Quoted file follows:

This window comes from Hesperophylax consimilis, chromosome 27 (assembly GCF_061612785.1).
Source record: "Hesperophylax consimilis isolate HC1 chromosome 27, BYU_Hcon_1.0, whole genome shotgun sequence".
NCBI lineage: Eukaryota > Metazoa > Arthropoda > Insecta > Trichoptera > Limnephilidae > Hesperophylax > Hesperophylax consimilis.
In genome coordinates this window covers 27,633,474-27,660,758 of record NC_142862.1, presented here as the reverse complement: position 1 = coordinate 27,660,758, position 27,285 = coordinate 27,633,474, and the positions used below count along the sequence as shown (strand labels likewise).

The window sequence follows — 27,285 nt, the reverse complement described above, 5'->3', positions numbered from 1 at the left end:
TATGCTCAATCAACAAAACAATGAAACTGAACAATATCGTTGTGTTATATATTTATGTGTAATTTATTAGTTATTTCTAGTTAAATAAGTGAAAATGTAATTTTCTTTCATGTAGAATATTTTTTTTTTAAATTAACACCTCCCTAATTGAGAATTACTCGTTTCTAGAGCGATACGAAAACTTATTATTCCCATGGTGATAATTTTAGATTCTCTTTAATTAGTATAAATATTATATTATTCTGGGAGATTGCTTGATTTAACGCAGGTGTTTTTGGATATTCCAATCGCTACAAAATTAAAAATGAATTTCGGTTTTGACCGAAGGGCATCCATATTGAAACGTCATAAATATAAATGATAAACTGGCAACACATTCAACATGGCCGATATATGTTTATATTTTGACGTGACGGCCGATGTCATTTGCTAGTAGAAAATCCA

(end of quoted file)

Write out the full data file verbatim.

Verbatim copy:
This window comes from Hesperophylax consimilis, chromosome 27 (assembly GCF_061612785.1).
Source record: "Hesperophylax consimilis isolate HC1 chromosome 27, BYU_Hcon_1.0, whole genome shotgun sequence".
NCBI lineage: Eukaryota > Metazoa > Arthropoda > Insecta > Trichoptera > Limnephilidae > Hesperophylax > Hesperophylax consimilis.
In genome coordinates this window covers 27,633,474-27,660,758 of record NC_142862.1, presented here as the reverse complement: position 1 = coordinate 27,660,758, position 27,285 = coordinate 27,633,474, and the positions used below count along the sequence as shown (strand labels likewise).

The window sequence follows — 27,285 nt, the reverse complement described above, 5'->3', positions numbered from 1 at the left end:
TATGCTCAATCAACAAAACAATGAAACTGAACAATATCGTTGTGTTATATATTTATGTGTAATTTATTAGTTATTTCTAGTTAAATAAGTGAAAATGTAATTTTCTTTCATGTAGAATATTTTTTTTTTAAATTAACACCTCCCTAATTGAGAATTACTCGTTTCTAGAGCGATACGAAAACTTATTATTCCCATGGTGATAATTTTAGATTCTCTTTAATTAGTATAAATATTATATTATTCTGGGAGATTGCTTGATTTAACGCAGGTGTTTTTGGATATTCCAATCGCTACAAAATTAAAAATGAATTTCGGTTTTGACCGAAGGGCATCCATATTGAAACGTCATAAATATAAATGATAAACTGGCAACACATTCAACATGGCCGATATATGTTTATATTTTGACGTGACGGCCGATGTCATTTGCTAGTAGAAAATCCA